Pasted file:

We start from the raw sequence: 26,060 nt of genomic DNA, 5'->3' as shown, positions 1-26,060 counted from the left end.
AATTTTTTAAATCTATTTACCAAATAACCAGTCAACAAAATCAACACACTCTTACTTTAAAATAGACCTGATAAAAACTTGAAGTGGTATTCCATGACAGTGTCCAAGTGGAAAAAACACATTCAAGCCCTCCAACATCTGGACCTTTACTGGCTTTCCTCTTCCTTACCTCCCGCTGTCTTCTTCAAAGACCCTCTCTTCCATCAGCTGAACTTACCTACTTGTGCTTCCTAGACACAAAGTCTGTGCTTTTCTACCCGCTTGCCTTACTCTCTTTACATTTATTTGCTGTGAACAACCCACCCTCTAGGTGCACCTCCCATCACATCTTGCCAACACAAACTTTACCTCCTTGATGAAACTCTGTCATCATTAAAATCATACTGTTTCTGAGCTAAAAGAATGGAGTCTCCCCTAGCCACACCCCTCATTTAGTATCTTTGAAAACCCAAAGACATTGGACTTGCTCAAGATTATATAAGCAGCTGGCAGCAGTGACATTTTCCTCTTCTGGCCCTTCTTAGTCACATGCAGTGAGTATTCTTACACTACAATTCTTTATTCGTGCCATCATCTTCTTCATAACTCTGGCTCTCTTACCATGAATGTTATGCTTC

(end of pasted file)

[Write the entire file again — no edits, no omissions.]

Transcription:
We start from the raw sequence: 26,060 nt of genomic DNA, 5'->3' as shown, positions 1-26,060 counted from the left end.
AATTTTTTAAATCTATTTACCAAATAACCAGTCAACAAAATCAACACACTCTTACTTTAAAATAGACCTGATAAAAACTTGAAGTGGTATTCCATGACAGTGTCCAAGTGGAAAAAACACATTCAAGCCCTCCAACATCTGGACCTTTACTGGCTTTCCTCTTCCTTACCTCCCGCTGTCTTCTTCAAAGACCCTCTCTTCCATCAGCTGAACTTACCTACTTGTGCTTCCTAGACACAAAGTCTGTGCTTTTCTACCCGCTTGCCTTACTCTCTTTACATTTATTTGCTGTGAACAACCCACCCTCTAGGTGCACCTCCCATCACATCTTGCCAACACAAACTTTACCTCCTTGATGAAACTCTGTCATCATTAAAATCATACTGTTTCTGAGCTAAAAGAATGGAGTCTCCCCTAGCCACACCCCTCATTTAGTATCTTTGAAAACCCAAAGACATTGGACTTGCTCAAGATTATATAAGCAGCTGGCAGCAGTGACATTTTCCTCTTCTGGCCCTTCTTAGTCACATGCAGTGAGTATTCTTACACTACAATTCTTTATTCGTGCCATCATCTTCTTCATAACTCTGGCTCTCTTACCATGAATGTTATGCTTC